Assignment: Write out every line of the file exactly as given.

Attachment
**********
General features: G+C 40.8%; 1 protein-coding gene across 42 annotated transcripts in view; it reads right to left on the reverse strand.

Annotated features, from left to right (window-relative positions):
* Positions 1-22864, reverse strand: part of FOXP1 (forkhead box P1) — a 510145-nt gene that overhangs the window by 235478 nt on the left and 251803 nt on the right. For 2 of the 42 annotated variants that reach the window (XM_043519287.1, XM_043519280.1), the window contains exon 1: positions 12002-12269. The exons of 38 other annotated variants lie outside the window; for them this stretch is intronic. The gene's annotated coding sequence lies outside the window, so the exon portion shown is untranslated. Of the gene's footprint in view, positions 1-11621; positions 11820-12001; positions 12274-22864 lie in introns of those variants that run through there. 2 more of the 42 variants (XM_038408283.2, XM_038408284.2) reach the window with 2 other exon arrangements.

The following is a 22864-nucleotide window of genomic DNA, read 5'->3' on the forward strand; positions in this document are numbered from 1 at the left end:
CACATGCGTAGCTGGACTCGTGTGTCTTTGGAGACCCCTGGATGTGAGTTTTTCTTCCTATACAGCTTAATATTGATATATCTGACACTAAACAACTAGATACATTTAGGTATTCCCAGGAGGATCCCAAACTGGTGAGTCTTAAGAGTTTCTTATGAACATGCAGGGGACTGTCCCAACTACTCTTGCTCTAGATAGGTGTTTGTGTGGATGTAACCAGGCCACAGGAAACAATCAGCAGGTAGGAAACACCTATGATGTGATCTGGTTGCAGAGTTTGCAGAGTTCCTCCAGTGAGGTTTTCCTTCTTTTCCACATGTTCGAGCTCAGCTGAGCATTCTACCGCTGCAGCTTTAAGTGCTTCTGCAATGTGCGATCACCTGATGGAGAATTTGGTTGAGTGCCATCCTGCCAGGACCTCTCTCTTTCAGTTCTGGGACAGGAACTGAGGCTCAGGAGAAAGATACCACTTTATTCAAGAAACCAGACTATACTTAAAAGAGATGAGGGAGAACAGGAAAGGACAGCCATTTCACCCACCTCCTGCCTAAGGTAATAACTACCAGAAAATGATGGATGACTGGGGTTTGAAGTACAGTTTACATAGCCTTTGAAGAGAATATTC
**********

General features: G+C 40.8%; 1 protein-coding gene across 42 annotated transcripts in view; it reads right to left on the reverse strand.

Annotated features, from left to right (window-relative positions):
* Positions 1-22864, reverse strand: part of FOXP1 (forkhead box P1) — a 510145-nt gene that overhangs the window by 235478 nt on the left and 251803 nt on the right. For 2 of the 42 annotated variants that reach the window (XM_043519287.1, XM_043519280.1), the window contains exon 1: positions 12002-12269. The exons of 38 other annotated variants lie outside the window; for them this stretch is intronic. The gene's annotated coding sequence lies outside the window, so the exon portion shown is untranslated. Of the gene's footprint in view, positions 1-11621; positions 11820-12001; positions 12274-22864 lie in introns of those variants that run through there. 2 more of the 42 variants (XM_038408283.2, XM_038408284.2) reach the window with 2 other exon arrangements.

The following is a 22864-nucleotide window of genomic DNA, read 5'->3' on the forward strand; positions in this document are numbered from 1 at the left end:
CACATGCGTAGCTGGACTCGTGTGTCTTTGGAGACCCCTGGATGTGAGTTTTTCTTCCTATACAGCTTAATATTGATATATCTGACACTAAACAACTAGATACATTTAGGTATTCCCAGGAGGATCCCAAACTGGTGAGTCTTAAGAGTTTCTTATGAACATGCAGGGGACTGTCCCAACTACTCTTGCTCTAGATAGGTGTTTGTGTGGATGTAACCAGGCCACAGGAAACAATCAGCAGGTAGGAAACACCTATGATGTGATCTGGTTGCAGAGTTTGCAGAGTTCCTCCAGTGAGGTTTTCCTTCTTTTCCACATGTTCGAGCTCAGCTGAGCATTCTACCGCTGCAGCTTTAAGTGCTTCTGCAATGTGCGATCACCTGATGGAGAATTTGGTTGAGTGCCATCCTGCCAGGACCTCTCTCTTTCAGTTCTGGGACAGGAACTGAGGCTCAGGAGAAAGATACCACTTTATTCAAGAAACCAGACTATACTTAAAAGAGATGAGGGAGAACAGGAAAGGACAGCCATTTCACCCACCTCCTGCCTAAGGTAATAACTACCAGAAAATGATGGATGACTGGGGTTTGAAGTACAGTTTACATAGCCTTTGAAGAGAATATTC